Pocket Science: Few Takers for China’s Many Factory Jobs
Summers in Changzhou, in the eastern Jiangsu province, have always been stifling. And at the turn of the millennium, the Changzhou Laosan Group’s main factory workshop had no air conditioning, just fans. It wasn’t uncommon for workers to collapse during shifts.
Li Chengxia, 42, now chairwoman of the Laosan Group Workers’ Union, gradually rose through the factory’s ranks. She recalls those sweltering days on the shopfloor: the boss often placed green buckets full of ice around the workshop in a vain effort to cool the workshop down.
The constant perspiration forced the company to rule out making white garments in the summers, fearing workers would stain them. Li knew that outcome all too well; after a long day’s work, her clothes were inevitably damp.
In June this year, a notice at the factory’s main entrance advertised vacancies for seamstresses, listing eight job benefits, including paid on-the-job training. It stipulated just two requirements: applicants should be in good health and aged around 16-35.
At the time, the weather was no different from before. But 20 years on, the factory’s working conditions have markedly improved. In 2003, when Li signed up, the entrance teemed with hopeful applicants. But the job alert in 2021 barely had any takers.
For some years now, the disinterest in such factory jobs is not limited to the Laosan Group alone. It cuts across the entire Yangtze River Delta, encompassing Shanghai and Jiangsu and Zhejiang provinces.
The reason: young people are no longer willing to join the manufacturing sector, which many hold synonymous with long, physically demanding workdays, perennial training, and scant personal growth opportunities.
This, experts and executives say, coupled with the lure of lucrative salaries in China’s booming gig economy, has discouraged graduates from working, or staying long, in factories.
The numbers are telling. According to official statistics, 41.1% of full-time drivers working for China’s ride-sharing tycoon Didi were originally in the manufacturing sector. And among the drivers who joined delivery giant Meituan during the pandemic, 35.2% were previously factory workers.
Amid the continuing labor glut, companies have slowly begun to adapt. While some focus on changing recruitment practices, and improving work culture and employee benefits, others have turned to migrant workers from distant provinces or more automation.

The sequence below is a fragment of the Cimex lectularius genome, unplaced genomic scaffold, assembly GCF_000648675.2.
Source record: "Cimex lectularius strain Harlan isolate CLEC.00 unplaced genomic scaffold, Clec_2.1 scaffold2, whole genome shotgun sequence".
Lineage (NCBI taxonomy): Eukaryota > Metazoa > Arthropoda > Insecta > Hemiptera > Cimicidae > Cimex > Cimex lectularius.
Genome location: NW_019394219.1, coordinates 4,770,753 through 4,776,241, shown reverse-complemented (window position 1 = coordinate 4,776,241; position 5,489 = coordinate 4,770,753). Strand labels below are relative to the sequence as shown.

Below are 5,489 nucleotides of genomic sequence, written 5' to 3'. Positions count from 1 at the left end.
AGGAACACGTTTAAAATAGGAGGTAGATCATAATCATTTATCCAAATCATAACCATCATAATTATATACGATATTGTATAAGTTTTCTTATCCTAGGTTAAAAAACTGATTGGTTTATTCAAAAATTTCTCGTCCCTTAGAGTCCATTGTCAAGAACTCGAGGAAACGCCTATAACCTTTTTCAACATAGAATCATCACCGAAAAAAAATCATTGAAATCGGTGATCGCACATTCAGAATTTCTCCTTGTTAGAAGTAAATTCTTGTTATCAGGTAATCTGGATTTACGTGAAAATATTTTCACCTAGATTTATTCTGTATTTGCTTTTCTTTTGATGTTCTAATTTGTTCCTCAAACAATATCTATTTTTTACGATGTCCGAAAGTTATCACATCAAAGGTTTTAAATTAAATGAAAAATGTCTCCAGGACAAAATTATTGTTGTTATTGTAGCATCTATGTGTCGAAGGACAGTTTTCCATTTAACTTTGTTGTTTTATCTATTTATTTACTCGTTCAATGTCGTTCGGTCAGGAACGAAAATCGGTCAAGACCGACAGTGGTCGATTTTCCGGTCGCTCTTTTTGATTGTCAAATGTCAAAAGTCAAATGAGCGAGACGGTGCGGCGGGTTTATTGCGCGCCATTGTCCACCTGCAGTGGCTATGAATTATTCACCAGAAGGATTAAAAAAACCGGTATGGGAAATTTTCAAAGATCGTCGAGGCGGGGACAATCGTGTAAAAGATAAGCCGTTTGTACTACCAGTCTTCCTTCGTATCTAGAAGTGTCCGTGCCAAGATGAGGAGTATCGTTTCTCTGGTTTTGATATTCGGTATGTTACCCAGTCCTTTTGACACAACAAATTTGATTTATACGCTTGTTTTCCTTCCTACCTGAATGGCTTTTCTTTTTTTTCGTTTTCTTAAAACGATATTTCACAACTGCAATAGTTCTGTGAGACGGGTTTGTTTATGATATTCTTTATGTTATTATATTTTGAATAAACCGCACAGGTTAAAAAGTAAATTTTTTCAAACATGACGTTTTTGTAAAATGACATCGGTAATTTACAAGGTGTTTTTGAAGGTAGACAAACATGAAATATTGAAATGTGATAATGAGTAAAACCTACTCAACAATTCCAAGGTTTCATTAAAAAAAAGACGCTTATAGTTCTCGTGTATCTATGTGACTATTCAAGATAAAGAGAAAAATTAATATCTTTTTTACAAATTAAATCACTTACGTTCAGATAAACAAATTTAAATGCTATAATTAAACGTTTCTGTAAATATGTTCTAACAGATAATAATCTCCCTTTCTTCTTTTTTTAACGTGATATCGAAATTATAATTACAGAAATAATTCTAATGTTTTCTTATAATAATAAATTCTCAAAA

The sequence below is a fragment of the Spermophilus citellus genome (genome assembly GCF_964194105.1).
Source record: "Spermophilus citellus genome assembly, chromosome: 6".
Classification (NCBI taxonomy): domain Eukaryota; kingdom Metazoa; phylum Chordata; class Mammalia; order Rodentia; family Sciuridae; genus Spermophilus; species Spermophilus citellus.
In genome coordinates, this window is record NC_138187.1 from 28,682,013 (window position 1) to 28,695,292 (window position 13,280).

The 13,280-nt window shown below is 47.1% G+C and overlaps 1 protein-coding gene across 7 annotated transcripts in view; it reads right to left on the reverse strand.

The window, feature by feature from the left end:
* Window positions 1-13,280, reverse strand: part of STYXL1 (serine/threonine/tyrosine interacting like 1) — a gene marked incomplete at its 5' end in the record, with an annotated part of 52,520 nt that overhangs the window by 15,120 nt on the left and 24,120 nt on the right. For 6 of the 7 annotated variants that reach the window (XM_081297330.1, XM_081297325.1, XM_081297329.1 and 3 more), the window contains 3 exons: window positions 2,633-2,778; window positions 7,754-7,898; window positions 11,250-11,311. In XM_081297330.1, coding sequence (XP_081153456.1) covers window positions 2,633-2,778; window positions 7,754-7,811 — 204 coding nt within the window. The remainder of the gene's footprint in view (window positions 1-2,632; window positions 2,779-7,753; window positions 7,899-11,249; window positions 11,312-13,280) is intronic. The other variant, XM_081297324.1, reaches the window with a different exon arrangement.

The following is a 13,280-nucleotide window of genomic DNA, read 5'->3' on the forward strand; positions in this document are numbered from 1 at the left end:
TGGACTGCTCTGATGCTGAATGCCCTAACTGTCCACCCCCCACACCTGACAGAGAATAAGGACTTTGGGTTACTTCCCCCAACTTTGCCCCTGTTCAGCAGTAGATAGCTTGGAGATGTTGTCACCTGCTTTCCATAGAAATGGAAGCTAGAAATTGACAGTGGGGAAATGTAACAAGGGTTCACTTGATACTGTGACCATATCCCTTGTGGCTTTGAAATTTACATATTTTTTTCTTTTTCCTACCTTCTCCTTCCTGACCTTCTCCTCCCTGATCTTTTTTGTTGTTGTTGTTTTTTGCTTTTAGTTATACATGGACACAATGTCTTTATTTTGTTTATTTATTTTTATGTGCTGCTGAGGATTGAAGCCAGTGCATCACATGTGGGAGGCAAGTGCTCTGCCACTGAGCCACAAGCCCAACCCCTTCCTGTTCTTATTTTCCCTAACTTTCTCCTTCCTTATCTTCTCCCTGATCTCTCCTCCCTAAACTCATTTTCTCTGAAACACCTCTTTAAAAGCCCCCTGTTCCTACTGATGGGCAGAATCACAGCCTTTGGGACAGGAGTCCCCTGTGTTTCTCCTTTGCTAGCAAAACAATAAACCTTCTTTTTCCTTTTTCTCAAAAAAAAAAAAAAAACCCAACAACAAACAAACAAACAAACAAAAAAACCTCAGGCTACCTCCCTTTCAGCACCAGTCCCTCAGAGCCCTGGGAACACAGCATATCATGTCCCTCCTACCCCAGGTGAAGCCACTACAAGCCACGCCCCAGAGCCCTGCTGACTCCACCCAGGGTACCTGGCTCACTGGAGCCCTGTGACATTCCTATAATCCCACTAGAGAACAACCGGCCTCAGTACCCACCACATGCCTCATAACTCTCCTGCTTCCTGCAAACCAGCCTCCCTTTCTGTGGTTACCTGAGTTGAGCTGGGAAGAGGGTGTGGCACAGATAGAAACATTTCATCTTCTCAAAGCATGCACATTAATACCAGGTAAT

Then and now
For Li, the factory was a dream job. In her childhood, wealthier families in the countryside asked local tailors to stitch them new bespoke clothes every year.
She grew up in difficult circumstances and wanted to study garment-making so she could make her own clothes without spending too much money.
Local villagers held such factory work in high regard too, since, unlike farming, it didn’t involve being exposed to the elements all day.
In 2003, just after the Spring Festival, Li, then 24, and her relatives left their hometown in the eastern Anhui province for Changzhou in search of work.
Those days, every factory she visited swarmed with job applicants. Some even required hopefuls to pass an exam, which for Li was a steep ask — she had had few relevant skills at the time.
Applicants were also quizzed about family backgrounds; employers hoped to hire people from poorer families, ideally with many children. Companies believed such workers tended to stay longer because of the added pressure to earn.
Li recalls that after a week, she still had no job and had spent virtually all of the meager sum of money she had brought with her.
But just before she gave up and left for home, a Laosan Group factory boss decided to hire her as an assistant worker. In this role, she did odd jobs earning 200 yuan ($30) a month while those on the assembly line took home around 800-1,000 yuan.
In the 18 years since, Li steadily rose through the ranks. She was selected as a Nationwide Model Worker, and is now Chairwoman of the Laosan Group Workers’ Union. She is also a deputy at the current National People’s Congress (NPC), China’s top law-making body.
In that time, however, the Laosan Group hasn’t fared as well — from 10,000 workers in 23 factories, their employees have dwindled to just 2,000 in five factories. What’s more, there are hardly any young people in their ranks — the vast majority of remaining employees were born in the ’70s and ’80s.
Li says that around 2008, the number of assembly workers began to drop. Over the following decade, it only got worse.
Official statistics show that, in 2019, only 36% of companies in Zhejiang reported having no “problems finding employees.”
Yongkang city in Zhejiang is China’s hardware capital. Huang Kangzhuang, CEO of a thermos-manufacturing company there, says they’ve faced a perennial labor deficit.
Their current labor shortage is estimated at 10-20%, and they mainly lack unskilled workers; where salaries are low, the turnover rate is high.